A week last Thursday I painted at Newton St Loe. It should have been at Victoria Park in Bath but that is another story. Here is the result.
The Church at Newton St Loe.18" x 14" 152lb Veneto Not
I wasn't going to post this one but after looking at it a few times decided to take the plunge. Drawing wise everything is pretty much in the right place and I simplified the scene. I was positioned just in front of the monument on the left and started the drawing at the front of the entrance in the centre. As usual I attempted to do this by modified contour drawing, drawing then stopping, leaving the pencil on the paper while comparing each section to get the proportions right. This doesn't always work for me - I'm not Charles Reid - but is not bad in this instance. Newton St Loe is a delightful village on the western outskirts of Bath. Apart from one residence all the others belong to the Duchy of Cornwall - in other words Prince Charles - and there is a waiting list to rent the various cottages, including some lovely thatched buildings. It isn't tiny and has a village shop with an annual fete on May day. My AVAS group usually put on an exhibition in the church during the fete. Prince Charles occasionally flies in by helicopter as the Duchy have a regional office.
Regarding the painting I used Raw Sienna, Raw Umber, Gold Ochre, Ultramarine Violet, some blues and other yellows plus Burnt Sienna. I am almost out of the true Quinacridone Gold and am trying Gold Ochre instead. Ah yes some Permanent Carmine in the roofs.
Thomas a Becket Church Pensford 18" x 14" 152lb Veneto Not
Last Thursday my Avon Valley Artists Group, seven of us, painted at a small village called Pensford several miles south of Bristol. All those present decided to paint this ancient building formerly a church but now, would you believe, being converted into a private residence. The church dates back to the 14th century but was badly damaged in the 1968 floods when the River Chew burst its banks and reached unheard of levels. It was then abandoned and has been rotting ever since but in 2008 was bought for repair (it is a listed building) to be turned into a home. Apparently the couple who bought it have four children. When we were painting a lady invited us to look inside and see how the conversion was going and several did but I continued painting. I'm just amazed that anyone would want to live in it. The church itself is not enormous and is surrounded by a modest amount of ground but, as you will see from the painting, filled with gravestones, some of which appeared recently tended! According to the lady it is to be the subject of a television programme. I cannot imagine how much all this will cost. The owner must be a banker or financier.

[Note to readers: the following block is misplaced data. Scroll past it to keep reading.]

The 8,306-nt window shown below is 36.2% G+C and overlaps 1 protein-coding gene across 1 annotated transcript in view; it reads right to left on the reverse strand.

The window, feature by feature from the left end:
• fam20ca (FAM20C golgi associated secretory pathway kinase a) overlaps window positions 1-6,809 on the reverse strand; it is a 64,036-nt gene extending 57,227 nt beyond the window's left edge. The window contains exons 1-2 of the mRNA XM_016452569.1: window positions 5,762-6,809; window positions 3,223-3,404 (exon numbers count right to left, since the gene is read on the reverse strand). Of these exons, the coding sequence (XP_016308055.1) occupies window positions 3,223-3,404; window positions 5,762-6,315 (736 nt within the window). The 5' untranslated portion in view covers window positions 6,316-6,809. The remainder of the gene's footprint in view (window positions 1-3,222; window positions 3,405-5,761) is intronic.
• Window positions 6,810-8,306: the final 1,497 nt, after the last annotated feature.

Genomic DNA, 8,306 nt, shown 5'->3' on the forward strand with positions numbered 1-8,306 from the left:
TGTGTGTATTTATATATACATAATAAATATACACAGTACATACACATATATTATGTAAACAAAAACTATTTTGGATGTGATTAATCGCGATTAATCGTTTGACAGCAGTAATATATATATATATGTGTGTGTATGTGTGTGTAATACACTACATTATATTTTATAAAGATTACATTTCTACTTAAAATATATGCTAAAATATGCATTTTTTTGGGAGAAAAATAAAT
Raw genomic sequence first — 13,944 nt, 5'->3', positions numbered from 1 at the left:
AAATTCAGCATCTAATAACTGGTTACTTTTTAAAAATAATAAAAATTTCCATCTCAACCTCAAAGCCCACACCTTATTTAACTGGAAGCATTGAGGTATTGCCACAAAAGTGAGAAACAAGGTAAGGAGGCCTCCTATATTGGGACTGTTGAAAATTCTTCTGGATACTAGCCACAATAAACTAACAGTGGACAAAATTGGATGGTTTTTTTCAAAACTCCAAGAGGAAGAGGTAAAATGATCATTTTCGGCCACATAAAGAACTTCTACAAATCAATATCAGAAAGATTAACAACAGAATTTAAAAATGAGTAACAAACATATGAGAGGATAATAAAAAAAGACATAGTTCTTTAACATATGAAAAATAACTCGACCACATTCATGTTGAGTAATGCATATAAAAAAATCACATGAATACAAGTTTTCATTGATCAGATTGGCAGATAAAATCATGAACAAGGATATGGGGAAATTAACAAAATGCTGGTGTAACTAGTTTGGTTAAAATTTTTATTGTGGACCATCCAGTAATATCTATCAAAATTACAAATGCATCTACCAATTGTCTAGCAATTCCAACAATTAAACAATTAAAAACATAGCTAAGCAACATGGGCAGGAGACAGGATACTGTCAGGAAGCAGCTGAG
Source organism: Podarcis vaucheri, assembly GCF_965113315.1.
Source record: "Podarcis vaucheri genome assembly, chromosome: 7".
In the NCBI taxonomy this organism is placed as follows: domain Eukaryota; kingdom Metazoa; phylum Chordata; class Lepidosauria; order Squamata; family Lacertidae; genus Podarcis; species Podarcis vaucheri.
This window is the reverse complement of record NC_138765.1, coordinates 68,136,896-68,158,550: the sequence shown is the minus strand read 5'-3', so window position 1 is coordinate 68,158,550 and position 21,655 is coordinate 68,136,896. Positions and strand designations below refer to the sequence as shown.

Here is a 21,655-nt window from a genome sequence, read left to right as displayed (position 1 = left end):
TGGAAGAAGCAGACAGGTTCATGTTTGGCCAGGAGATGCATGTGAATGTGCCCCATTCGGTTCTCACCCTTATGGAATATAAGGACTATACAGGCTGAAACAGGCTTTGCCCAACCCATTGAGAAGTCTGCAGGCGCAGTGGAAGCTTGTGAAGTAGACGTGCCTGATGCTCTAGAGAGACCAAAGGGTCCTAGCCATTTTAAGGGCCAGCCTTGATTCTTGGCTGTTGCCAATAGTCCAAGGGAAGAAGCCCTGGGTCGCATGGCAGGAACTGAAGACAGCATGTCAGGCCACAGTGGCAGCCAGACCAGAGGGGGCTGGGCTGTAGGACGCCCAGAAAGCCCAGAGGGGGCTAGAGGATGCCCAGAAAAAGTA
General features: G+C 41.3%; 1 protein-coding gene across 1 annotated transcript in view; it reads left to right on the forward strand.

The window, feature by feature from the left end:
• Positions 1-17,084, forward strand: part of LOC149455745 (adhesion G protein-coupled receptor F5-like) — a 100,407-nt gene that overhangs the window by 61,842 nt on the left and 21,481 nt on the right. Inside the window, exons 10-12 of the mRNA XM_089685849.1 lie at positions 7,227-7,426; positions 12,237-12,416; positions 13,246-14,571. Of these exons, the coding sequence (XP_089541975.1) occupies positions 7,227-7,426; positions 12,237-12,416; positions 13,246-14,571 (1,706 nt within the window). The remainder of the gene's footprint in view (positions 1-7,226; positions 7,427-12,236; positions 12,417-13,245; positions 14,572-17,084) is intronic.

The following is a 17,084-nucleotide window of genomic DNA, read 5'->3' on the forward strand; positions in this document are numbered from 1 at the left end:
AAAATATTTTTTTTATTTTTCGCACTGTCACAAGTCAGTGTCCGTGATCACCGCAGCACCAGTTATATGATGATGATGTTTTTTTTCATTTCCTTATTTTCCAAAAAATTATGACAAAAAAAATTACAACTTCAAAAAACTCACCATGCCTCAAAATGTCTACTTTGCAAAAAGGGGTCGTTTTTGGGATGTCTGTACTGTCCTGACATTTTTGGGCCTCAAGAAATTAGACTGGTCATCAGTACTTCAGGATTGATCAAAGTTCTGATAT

I'm not really into painting churches but decided to have a try and took the porch in the centre rear as the focal point. That porch is in need of repair looking at the state of the roof and the background was a sea of green from the surrounding trees. Other than that there were gravestones everywhere. Perhaps I should have left them out, or at least most of them. I painted almost exclusively with a number 14 round Escoda Kolinsky-Tajmyr Series 1214 retractable (Jacksons) to try and avoid being too tight. Colours used, lots of blues and yellows to get varied greens, Ultramarine and Burnt Umber or Burnt Sienna for the darks, Raw Sienna, Raw Umber and Gold Ochre (Windsor & Newton) for the buildings and I used Cyan Blue (Maimeri) mixed with Cadmium Orange (Maimeri) for various shades of grey. Possibly a few other touches such as Green-Gold (PY129) Rowney.
Our next project
This is me working on our next project. The subject and photos were supplied by Mick. This is my `studio' a converted bedroom. My wife keeps wanting to sort it out as I have stuff everywhere. You can see why I wear a cap most of the time when outside.
This is where I draw and paint when not outdoors. The drawing is partially completed.